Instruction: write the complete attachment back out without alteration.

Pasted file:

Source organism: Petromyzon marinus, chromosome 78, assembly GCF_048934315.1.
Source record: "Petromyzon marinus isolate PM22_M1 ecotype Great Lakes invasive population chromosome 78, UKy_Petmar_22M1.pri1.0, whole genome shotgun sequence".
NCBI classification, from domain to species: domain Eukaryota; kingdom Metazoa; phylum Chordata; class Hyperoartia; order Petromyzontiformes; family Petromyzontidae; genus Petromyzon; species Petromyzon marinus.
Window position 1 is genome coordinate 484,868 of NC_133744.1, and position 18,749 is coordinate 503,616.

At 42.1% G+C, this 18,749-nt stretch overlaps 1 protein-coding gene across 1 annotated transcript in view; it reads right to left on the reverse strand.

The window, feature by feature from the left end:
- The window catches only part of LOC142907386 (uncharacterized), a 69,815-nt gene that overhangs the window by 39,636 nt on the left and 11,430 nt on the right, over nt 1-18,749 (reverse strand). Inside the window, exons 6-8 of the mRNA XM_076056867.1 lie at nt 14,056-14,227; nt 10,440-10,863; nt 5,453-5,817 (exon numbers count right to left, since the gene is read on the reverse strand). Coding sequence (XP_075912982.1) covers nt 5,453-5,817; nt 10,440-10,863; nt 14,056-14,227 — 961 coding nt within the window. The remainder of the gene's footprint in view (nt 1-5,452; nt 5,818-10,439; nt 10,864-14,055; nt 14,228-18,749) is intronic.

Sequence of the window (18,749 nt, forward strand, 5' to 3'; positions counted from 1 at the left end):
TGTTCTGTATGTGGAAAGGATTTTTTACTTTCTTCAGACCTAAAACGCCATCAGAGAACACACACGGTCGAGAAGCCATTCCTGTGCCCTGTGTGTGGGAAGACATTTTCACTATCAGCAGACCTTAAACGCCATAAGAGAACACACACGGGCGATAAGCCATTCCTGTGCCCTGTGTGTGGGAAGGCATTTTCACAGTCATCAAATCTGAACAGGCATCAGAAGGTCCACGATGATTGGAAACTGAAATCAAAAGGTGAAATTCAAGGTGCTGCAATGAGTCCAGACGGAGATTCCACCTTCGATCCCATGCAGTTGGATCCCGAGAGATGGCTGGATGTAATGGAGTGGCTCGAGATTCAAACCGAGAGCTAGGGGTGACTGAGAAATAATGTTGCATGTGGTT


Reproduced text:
Source organism: Petromyzon marinus, chromosome 78, assembly GCF_048934315.1.
Source record: "Petromyzon marinus isolate PM22_M1 ecotype Great Lakes invasive population chromosome 78, UKy_Petmar_22M1.pri1.0, whole genome shotgun sequence".
NCBI classification, from domain to species: domain Eukaryota; kingdom Metazoa; phylum Chordata; class Hyperoartia; order Petromyzontiformes; family Petromyzontidae; genus Petromyzon; species Petromyzon marinus.
Window position 1 is genome coordinate 484,868 of NC_133744.1, and position 18,749 is coordinate 503,616.

At 42.1% G+C, this 18,749-nt stretch overlaps 1 protein-coding gene across 1 annotated transcript in view; it reads right to left on the reverse strand.

The window, feature by feature from the left end:
- The window catches only part of LOC142907386 (uncharacterized), a 69,815-nt gene that overhangs the window by 39,636 nt on the left and 11,430 nt on the right, over nt 1-18,749 (reverse strand). Inside the window, exons 6-8 of the mRNA XM_076056867.1 lie at nt 14,056-14,227; nt 10,440-10,863; nt 5,453-5,817 (exon numbers count right to left, since the gene is read on the reverse strand). Coding sequence (XP_075912982.1) covers nt 5,453-5,817; nt 10,440-10,863; nt 14,056-14,227 — 961 coding nt within the window. The remainder of the gene's footprint in view (nt 1-5,452; nt 5,818-10,439; nt 10,864-14,055; nt 14,228-18,749) is intronic.

Sequence of the window (18,749 nt, forward strand, 5' to 3'; positions counted from 1 at the left end):
TGTTCTGTATGTGGAAAGGATTTTTTACTTTCTTCAGACCTAAAACGCCATCAGAGAACACACACGGTCGAGAAGCCATTCCTGTGCCCTGTGTGTGGGAAGACATTTTCACTATCAGCAGACCTTAAACGCCATAAGAGAACACACACGGGCGATAAGCCATTCCTGTGCCCTGTGTGTGGGAAGGCATTTTCACAGTCATCAAATCTGAACAGGCATCAGAAGGTCCACGATGATTGGAAACTGAAATCAAAAGGTGAAATTCAAGGTGCTGCAATGAGTCCAGACGGAGATTCCACCTTCGATCCCATGCAGTTGGATCCCGAGAGATGGCTGGATGTAATGGAGTGGCTCGAGATTCAAACCGAGAGCTAGGGGTGACTGAGAAATAATGTTGCATGTGGTT